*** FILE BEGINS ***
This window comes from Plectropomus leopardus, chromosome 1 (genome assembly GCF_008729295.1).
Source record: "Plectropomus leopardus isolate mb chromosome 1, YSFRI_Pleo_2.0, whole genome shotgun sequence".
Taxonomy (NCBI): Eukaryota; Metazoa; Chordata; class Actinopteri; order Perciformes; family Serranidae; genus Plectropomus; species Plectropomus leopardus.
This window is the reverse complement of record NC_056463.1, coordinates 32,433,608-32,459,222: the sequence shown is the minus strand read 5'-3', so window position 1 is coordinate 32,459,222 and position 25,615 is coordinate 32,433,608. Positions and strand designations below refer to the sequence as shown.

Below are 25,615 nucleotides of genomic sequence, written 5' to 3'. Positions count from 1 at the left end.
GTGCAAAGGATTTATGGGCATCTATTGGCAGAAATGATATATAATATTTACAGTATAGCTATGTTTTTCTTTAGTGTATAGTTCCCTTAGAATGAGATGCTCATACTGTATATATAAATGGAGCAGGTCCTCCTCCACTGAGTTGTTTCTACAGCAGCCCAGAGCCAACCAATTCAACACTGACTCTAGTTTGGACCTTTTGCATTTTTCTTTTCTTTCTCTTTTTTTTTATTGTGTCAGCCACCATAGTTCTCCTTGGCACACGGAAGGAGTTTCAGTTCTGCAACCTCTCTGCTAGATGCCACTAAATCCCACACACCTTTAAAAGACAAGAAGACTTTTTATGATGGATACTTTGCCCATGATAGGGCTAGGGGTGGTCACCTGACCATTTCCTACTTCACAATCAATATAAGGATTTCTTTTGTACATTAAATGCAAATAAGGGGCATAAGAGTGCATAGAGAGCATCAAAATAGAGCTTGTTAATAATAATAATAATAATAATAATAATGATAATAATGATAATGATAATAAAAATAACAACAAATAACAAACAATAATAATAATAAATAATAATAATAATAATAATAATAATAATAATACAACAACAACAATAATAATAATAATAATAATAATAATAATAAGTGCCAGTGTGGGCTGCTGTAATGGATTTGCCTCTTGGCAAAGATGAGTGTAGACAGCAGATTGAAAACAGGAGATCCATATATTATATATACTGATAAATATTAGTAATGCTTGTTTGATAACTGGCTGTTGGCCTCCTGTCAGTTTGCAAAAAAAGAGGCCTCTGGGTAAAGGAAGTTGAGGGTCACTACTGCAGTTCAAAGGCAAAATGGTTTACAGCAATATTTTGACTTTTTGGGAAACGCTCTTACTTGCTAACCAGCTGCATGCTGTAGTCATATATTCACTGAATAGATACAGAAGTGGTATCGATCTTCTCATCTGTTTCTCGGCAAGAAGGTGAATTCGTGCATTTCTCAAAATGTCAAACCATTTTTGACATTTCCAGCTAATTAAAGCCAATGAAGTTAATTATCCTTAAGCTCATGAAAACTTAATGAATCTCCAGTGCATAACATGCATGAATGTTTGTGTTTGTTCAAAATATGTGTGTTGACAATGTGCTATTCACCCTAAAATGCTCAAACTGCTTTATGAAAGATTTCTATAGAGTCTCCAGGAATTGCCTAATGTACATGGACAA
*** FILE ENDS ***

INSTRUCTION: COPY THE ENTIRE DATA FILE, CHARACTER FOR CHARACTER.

This window comes from Plectropomus leopardus, chromosome 1 (genome assembly GCF_008729295.1).
Source record: "Plectropomus leopardus isolate mb chromosome 1, YSFRI_Pleo_2.0, whole genome shotgun sequence".
Taxonomy (NCBI): Eukaryota; Metazoa; Chordata; class Actinopteri; order Perciformes; family Serranidae; genus Plectropomus; species Plectropomus leopardus.
This window is the reverse complement of record NC_056463.1, coordinates 32,433,608-32,459,222: the sequence shown is the minus strand read 5'-3', so window position 1 is coordinate 32,459,222 and position 25,615 is coordinate 32,433,608. Positions and strand designations below refer to the sequence as shown.

Below are 25,615 nucleotides of genomic sequence, written 5' to 3'. Positions count from 1 at the left end.
GTGCAAAGGATTTATGGGCATCTATTGGCAGAAATGATATATAATATTTACAGTATAGCTATGTTTTTCTTTAGTGTATAGTTCCCTTAGAATGAGATGCTCATACTGTATATATAAATGGAGCAGGTCCTCCTCCACTGAGTTGTTTCTACAGCAGCCCAGAGCCAACCAATTCAACACTGACTCTAGTTTGGACCTTTTGCATTTTTCTTTTCTTTCTCTTTTTTTTTATTGTGTCAGCCACCATAGTTCTCCTTGGCACACGGAAGGAGTTTCAGTTCTGCAACCTCTCTGCTAGATGCCACTAAATCCCACACACCTTTAAAAGACAAGAAGACTTTTTATGATGGATACTTTGCCCATGATAGGGCTAGGGGTGGTCACCTGACCATTTCCTACTTCACAATCAATATAAGGATTTCTTTTGTACATTAAATGCAAATAAGGGGCATAAGAGTGCATAGAGAGCATCAAAATAGAGCTTGTTAATAATAATAATAATAATAATAATAATGATAATAATGATAATGATAATAAAAATAACAACAAATAACAAACAATAATAATAATAAATAATAATAATAATAATAATAATAATAATAATACAACAACAACAATAATAATAATAATAATAATAATAATAATAAGTGCCAGTGTGGGCTGCTGTAATGGATTTGCCTCTTGGCAAAGATGAGTGTAGACAGCAGATTGAAAACAGGAGATCCATATATTATATATACTGATAAATATTAGTAATGCTTGTTTGATAACTGGCTGTTGGCCTCCTGTCAGTTTGCAAAAAAAGAGGCCTCTGGGTAAAGGAAGTTGAGGGTCACTACTGCAGTTCAAAGGCAAAATGGTTTACAGCAATATTTTGACTTTTTGGGAAACGCTCTTACTTGCTAACCAGCTGCATGCTGTAGTCATATATTCACTGAATAGATACAGAAGTGGTATCGATCTTCTCATCTGTTTCTCGGCAAGAAGGTGAATTCGTGCATTTCTCAAAATGTCAAACCATTTTTGACATTTCCAGCTAATTAAAGCCAATGAAGTTAATTATCCTTAAGCTCATGAAAACTTAATGAATCTCCAGTGCATAACATGCATGAATGTTTGTGTTTGTTCAAAATATGTGTGTTGACAATGTGCTATTCACCCTAAAATGCTCAAACTGCTTTATGAAAGATTTCTATAGAGTCTCCAGGAATTGCCTAATGTACATGGACAA